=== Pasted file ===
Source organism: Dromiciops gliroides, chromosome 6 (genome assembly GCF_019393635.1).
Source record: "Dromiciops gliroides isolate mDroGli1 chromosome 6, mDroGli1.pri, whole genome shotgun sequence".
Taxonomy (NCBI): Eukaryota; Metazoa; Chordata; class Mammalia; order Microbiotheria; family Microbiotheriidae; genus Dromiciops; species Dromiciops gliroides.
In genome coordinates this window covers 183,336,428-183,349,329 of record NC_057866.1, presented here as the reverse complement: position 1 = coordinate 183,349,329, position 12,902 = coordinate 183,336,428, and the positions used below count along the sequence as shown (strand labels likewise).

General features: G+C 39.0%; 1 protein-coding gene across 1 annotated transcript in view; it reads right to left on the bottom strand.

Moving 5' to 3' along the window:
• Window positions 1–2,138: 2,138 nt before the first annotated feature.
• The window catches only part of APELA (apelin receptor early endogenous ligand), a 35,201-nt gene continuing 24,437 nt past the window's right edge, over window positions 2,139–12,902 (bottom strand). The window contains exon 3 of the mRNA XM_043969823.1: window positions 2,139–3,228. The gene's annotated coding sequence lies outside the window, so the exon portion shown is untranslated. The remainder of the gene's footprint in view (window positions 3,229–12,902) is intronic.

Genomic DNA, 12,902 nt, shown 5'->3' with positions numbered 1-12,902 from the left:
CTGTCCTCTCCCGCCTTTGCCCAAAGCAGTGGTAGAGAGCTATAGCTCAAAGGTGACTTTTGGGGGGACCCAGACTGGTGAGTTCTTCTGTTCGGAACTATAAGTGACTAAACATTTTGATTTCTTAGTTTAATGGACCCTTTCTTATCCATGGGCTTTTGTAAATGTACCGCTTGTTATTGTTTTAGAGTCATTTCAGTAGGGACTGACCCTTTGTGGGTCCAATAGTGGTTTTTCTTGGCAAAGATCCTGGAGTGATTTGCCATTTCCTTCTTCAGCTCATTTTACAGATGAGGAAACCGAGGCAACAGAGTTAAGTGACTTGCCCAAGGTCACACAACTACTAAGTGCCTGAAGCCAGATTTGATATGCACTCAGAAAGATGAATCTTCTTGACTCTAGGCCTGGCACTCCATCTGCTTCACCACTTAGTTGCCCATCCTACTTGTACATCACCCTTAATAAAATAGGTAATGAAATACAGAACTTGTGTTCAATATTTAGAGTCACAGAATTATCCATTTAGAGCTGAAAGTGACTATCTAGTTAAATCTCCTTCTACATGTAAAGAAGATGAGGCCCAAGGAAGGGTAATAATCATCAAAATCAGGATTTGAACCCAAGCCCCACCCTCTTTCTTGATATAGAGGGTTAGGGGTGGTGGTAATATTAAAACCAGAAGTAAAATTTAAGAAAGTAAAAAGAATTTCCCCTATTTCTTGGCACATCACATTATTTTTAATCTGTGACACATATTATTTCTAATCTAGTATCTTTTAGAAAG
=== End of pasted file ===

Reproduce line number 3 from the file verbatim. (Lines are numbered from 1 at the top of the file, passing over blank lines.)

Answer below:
Taxonomy (NCBI): Eukaryota; Metazoa; Chordata; class Mammalia; order Microbiotheria; family Microbiotheriidae; genus Dromiciops; species Dromiciops gliroides.